Archive for December, 2009

Hard as Hell to Find Hitts

Posted in Orrie Hitt, pulp fiction, sleazecore, vintage sleaze books on December 31, 2009 by orriehittfan

Never Cheat Alone (Beacon, 1960)

Posted in Beacon Books, Orrie Hitt, pulp fiction, sleazecore, vintage sleaze books with tags , , , , , , , on December 30, 2009 by orriehittfan

One of Hitt’s suburban novels with desperate housewives and desperate husbands with big dreams.

Ricky is an ex-insurance salesman who has spent two years writing his “tell all” expose on the scams insurance agents and companies pull on unsuspecting people, and how not to get taken.  He believes if he publishes, distributes, and advertises the book himself, he will make a bundle of money.  He just needs to come up with $5K to print 10,000 copies, or even half of that…he believes within a year he’ll have “100 slaesmen working for me.”  No one believes in this book but him — not hus friends, not his wife, Beth, or even his city girlfriend, whose father is a printer and is getting him a deal on paper and ink.

His wife, Beth, when he’s gone, has been spending time with the widower next door, who sleeps with a lot of lonely housewives in the neighborhood.  There is also a rich divorcee, Dorothy Cain (for James Cain?), a vixen who not only seduces Ricky, but seduces Beth as well, so that she is secretly sleeping with both of them.

Ricky is pathetic, showing how low he’ll go to beg for the investment money.  He works for $200 a week at a grave stone company, and there’s always customers because people always die.

This isn’t one of Hitt’s best. It’s somber, but also boring — we don’t care about these people or their problems.

On the Hitt Scale, a 6.

Nude Doll (Kozy Book #182, 1963)

Posted in Kozy Books, Orrie Hitt, pulp fiction, sleazecore, vintage sleaze books with tags , , , , , , , , , , , , on December 29, 2009 by orriehittfan

Another novel dealing with one of ol’ Orrie’s favorite themes — young women posing naked for the camera arts nudie pic racket, $5 a set.  The female protagonist is another Lucy, and she’s a backwoods farm girl on the edge of the swamp and bogs, with no mother and drunken louse of a father who raises white mice for the experimental lab market.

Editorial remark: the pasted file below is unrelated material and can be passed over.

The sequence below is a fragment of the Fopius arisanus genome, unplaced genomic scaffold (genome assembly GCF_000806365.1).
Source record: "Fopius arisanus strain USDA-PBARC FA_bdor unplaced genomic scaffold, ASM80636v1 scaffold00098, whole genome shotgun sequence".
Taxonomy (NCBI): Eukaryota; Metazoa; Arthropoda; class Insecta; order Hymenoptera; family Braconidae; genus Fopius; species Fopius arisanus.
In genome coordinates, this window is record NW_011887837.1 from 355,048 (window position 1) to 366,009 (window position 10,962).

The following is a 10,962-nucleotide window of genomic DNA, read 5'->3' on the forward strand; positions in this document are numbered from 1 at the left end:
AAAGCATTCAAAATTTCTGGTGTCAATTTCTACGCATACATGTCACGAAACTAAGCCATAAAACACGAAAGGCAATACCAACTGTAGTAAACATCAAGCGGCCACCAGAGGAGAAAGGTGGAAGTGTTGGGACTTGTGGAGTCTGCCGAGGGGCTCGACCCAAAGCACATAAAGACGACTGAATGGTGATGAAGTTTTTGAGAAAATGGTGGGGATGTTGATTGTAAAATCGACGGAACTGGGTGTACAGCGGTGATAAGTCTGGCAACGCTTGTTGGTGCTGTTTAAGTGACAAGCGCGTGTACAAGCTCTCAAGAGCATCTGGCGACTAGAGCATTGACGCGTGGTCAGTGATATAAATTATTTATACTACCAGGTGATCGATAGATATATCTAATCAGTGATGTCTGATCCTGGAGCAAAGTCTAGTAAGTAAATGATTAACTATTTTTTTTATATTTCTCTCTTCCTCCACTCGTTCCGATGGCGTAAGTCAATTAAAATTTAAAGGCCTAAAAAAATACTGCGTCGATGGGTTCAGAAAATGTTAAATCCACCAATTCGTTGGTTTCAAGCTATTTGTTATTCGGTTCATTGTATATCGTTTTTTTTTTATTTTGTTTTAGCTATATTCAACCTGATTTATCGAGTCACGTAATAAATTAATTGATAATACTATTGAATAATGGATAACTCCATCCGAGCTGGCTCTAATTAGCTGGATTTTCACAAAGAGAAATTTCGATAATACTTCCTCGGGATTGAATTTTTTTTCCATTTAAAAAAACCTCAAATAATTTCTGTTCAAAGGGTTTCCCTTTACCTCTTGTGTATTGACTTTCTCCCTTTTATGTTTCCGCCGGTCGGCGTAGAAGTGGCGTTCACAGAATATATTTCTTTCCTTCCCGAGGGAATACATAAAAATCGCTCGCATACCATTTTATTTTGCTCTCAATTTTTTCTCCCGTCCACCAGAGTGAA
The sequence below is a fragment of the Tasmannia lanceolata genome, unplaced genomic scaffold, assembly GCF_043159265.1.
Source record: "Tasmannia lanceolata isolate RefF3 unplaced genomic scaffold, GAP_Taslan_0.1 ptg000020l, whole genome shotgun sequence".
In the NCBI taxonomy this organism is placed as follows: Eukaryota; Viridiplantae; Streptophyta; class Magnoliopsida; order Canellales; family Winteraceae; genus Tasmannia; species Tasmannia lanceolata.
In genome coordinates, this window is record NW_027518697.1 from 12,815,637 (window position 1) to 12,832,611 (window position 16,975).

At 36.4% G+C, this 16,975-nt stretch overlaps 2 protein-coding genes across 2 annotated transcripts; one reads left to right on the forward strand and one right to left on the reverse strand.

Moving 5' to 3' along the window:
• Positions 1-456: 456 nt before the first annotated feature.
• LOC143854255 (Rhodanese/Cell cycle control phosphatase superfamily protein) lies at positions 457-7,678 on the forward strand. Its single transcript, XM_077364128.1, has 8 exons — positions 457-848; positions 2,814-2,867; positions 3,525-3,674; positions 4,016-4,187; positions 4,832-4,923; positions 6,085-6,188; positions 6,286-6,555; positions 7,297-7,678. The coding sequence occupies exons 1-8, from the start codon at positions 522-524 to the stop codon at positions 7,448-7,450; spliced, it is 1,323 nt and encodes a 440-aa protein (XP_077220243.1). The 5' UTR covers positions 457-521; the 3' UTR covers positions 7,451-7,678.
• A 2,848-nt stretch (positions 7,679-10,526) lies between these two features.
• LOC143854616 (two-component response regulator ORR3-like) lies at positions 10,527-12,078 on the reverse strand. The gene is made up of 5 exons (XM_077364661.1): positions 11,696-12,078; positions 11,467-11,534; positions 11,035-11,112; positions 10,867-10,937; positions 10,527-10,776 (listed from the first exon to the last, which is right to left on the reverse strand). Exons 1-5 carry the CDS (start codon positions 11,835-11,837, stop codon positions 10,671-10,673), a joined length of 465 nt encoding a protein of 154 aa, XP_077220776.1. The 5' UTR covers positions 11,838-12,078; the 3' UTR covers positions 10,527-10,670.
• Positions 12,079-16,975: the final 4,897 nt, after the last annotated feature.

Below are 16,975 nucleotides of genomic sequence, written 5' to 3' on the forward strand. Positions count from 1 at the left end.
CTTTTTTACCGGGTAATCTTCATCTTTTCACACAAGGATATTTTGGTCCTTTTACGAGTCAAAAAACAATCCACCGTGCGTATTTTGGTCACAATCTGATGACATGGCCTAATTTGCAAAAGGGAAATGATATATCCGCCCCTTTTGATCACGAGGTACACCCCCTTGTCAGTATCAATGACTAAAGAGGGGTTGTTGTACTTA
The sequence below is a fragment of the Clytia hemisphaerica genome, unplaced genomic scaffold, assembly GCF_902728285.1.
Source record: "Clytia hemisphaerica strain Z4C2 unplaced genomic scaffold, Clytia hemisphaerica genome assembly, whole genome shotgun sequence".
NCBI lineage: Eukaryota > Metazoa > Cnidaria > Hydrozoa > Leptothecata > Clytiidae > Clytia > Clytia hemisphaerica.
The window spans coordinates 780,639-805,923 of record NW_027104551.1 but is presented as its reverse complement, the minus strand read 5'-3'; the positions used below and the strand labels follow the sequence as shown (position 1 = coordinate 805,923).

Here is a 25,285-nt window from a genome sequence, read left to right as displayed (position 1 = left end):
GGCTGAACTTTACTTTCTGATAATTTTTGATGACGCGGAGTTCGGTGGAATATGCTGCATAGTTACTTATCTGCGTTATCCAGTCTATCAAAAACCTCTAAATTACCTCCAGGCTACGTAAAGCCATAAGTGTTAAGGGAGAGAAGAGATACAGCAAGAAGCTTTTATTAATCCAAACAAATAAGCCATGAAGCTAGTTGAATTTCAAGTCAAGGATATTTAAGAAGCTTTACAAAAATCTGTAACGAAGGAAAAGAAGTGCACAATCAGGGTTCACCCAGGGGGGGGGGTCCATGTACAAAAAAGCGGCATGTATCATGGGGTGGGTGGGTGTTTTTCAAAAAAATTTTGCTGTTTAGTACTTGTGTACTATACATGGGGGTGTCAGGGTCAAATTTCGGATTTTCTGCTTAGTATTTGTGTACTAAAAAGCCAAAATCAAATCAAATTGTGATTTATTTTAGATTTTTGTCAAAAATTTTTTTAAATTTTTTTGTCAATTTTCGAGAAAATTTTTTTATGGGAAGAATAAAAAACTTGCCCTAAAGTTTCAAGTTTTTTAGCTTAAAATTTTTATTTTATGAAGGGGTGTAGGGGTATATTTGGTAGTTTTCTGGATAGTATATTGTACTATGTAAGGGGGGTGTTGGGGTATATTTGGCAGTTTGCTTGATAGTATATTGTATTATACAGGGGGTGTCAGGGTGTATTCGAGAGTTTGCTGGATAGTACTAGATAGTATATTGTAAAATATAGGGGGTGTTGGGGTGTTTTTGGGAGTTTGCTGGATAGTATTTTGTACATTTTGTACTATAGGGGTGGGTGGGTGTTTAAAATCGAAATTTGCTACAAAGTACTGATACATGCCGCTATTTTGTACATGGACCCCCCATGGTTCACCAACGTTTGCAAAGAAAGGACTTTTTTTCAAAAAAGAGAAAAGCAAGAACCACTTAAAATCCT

I need to keep a count of how many of Hitt’s heroines, villains, and femme fatales are named Lucy.

Was this because of the popularity of I Love Lucy at the time?

But this one is a little different than the others, a slight cut above the rest.  The story of Lucy Sanford  is a sad and somber one — when we meet her in Chapter One, she is living with a married man and woman, Anne and Ted; she’s the wife’s lover, a rich woman, and her husband is a failed novelist with big, non-commercial ideas. He doesn’t seem interested in sex, only his arcane ideas for grand novels.  They own some resort cabins along the lake in Oakville called Perks Landing.  How did Lucy get here?  She looks back…

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As Bad as They Come (Midwood #23, 1959)

Posted in Midwood Books, Orrie Hitt, pulp fiction, sleazecore, vintage sleaze books with tags , , , , , , , on December 27, 2009 by orriehittfan

Like other 1959 Hitt Midwoods Hired Lover and Affair with Lucy, this is a terse first-person tale with a hardboiled edge, about a heel salesman who womanizes his way until all hell breaks loose.

Art is lead sales guy at a mail order catalog firm; he’s indeed as bad as they come just as another Hitt anti-hero was Rotten to the Core. He works in Manhattan, but commutes via train to Middletown, outside Port Jervis, an hour and a half ride, so he often has an excuse to stay overnight in the city if he “misses” the train from staying late at the ofice, when in fact he’s gotten a room or is staying with another woman. His wife seems to trust him — she thinks he makes $200 a week but he actually makes $350 — that $150 is needed for rooms, dinners, drinks, gifts, or even women he pays for sex.  He wonders

why couldn’t I be happy with the wife I had and stop chasing other women?  For the first few months of our marriage — we had been living in New York then — I had tried it and almost made it work. I had only been an assistant in the office then, making seventy a week, and every pay day I handed my envelope over to her. Then I had been assigned to do some work with a married girl and we had gotten friendly […] All the promises I had made myself about being faithful to my wife had fled under the driving pressure of her lips.  (p. 12)

At least he has a conscience about it, so maybe he isn’t all that bad.  Art is not insatiable about  women as much as he’s been sedued by the act of seduction itself — to conquer, acquire, because it makes him feel on top of the world.  He’s also succumbed to the desire of money.

I ought to be satisfied. I wasn’t satisfied. I wanted more. I wanted the whol damn business and then I would be set. Once I had the business in my hands I could have all that I wanted and all the dames I could take care of.

Hell, I’d have everything. (pp. 12-13)

He’s also in debt up to his ears, often missing payments on the car his wife uses. His attitude: “The finance company could wait. They had more money than I did” (p. 32).

Then a monkey wrench is tossed into his plans — one of his lovers at the office, Linda, informs him that she’s pregnant, the baby is his, she plans to have the baby, and she wants him to divorce his wife and marry her, the proper thing to do…

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The Naked Flesh (Kozy Book #159, 1962)

Posted in Kozy Books, Orrie Hitt, pulp fiction, sleazecore, vintage sleaze books with tags , , , , , , on December 23, 2009 by orriehittfan

Of ol’ Orrie’s three nudist camp-themed novels, this is by far the best, albeit quite similar to the other two.

The protagonist is a fellow named Dutch, your typical Hitt hero type,